It never fails that I find myself perusing some interesting forums on Catholic Answers. Just the other day I wound up on a few old threads that were discussing some of the generous life spans in the early chapters of Genesis. You remember; those people whom Scripture says lived for many centuries.
Throughout the thread the discussion came down to two distinct and opposing factions that, if given the chance, would have excommunicated each other right there on the forums. On one side you had the literalist interpreters, those who believed that the exact meanings of the words were the exact meaning of the texts, un-nuanced by deeper meanings. They viewed the Bible as a precise historical record. If Genesis says that Seth lived 912 years (which it does) that means gosh darn it that Seth literally lived for that long (somebody who died today who had lived 912 years, would have been born in the year 1103 when Henry I was king of England). There were no literary devices in use in that text. I was surprised to see many of these commenters also espousing extreme young earth philosophy (not that I’m saying that that is bad, it’s just not something I’ve been used to in Catholic circles).
On the other hand you had the literal commenters who immediately and flippantly dismissed the texts as obviously symbolic. People today don’t live anywhere close to that long so the text could not be stating a numeric fact; it was using a literary device in order to inform the original audience of a deeper meaning. Anyone suggesting otherwise was a dangerous fanatical fundamentalist.
I could see both sides. On the literalist side commenters were dumbfounded that Catholics of faith found it so difficult to believe that God could have allowed humans to live to such long life spans. They were astounded that they would prefer the science of our current human state to the infallible word of God, which according to one commenter was recorded word-for-word from the lips of God (perhaps I’ll write about the problem of that idea in a later post). On the literal side, the commenters simply could not believe that someone could not see that there are many different kinds of literature in the Bible and that all could not be interpreted in the same way, that not all passages are to be taken literally.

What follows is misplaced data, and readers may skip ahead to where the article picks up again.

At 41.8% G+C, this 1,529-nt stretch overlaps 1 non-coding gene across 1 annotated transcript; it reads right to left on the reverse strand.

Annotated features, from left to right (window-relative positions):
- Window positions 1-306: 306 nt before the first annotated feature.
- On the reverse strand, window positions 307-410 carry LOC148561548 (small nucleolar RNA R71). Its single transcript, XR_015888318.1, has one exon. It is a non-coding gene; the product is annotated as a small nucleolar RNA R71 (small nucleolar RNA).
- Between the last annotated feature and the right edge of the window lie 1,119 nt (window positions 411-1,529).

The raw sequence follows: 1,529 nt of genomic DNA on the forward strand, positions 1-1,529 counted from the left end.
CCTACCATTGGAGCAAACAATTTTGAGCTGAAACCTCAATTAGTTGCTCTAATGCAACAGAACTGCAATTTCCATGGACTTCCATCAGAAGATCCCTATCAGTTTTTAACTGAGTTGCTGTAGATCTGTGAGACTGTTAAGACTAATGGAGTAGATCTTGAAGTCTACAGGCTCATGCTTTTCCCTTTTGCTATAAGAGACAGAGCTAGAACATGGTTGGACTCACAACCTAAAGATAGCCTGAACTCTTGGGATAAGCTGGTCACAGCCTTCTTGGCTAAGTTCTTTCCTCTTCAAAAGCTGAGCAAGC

I fall in the middle somewhere. So these are my messages. First to the literalists, those who hold that the Bible is history book and that the word-for-word, plain meaning of the texts is the supreme or accurate interpretation. You must realize that none of the texts in the Bible were written in modern English in 21st century western literary culture. You simply cannot expect all texts in the Bible to fit our contemporary modes of interpretation. You must go back to the literary styles of the date and place. This is precisely what the Catechism teaches in Paragraphs 109-114.
But my second message is perhaps even more important, and it is to the literalists. Don’t simply assume that an event is a literary device simply because something seems scientifically impossible. Sure, the Church doesn’t dogmatically teach that the great Flood was a real historical event that actually occurred, but neither does she dogmatically teach that it is only a device used to teach a lesson. We cannot assume that because the Flood is scientifically improbable that it didn’t occur. Our God is a God of miracles. If we dismiss the long life spans, the Flood, the Tower of Babel, Lot’s Wife, the Plagues, the Parting of the Sea, and the numerous other miracles simply because they were scientifically or archaeologically unlikely, what is to stop us from denying other miracles: the wine at Cana, the feeding of the 5,000, raising Lazarus from the dead, the healing of lepers, the vanquishing of demons, and the two miracles that I would argue are most important: the Resurrection and the Eucharist?
I am not saying that every miracle recorded in the Old Testament actually occurred, but we should be careful when we dismiss something as a literary device simply because it is too awesome to believe to be true. We worship a God, not a god. We worship one who creates the natural laws, but is not bound by them. We worship a God of surprises, a God of love, a God of surprising love! We worship a God who daily performs miracles across tens of thousands of altars in order to manifest his love and his salvation to every race, tribe, and tongue. We are not on a symbolic journey, but are truly on a quest for the miraculous.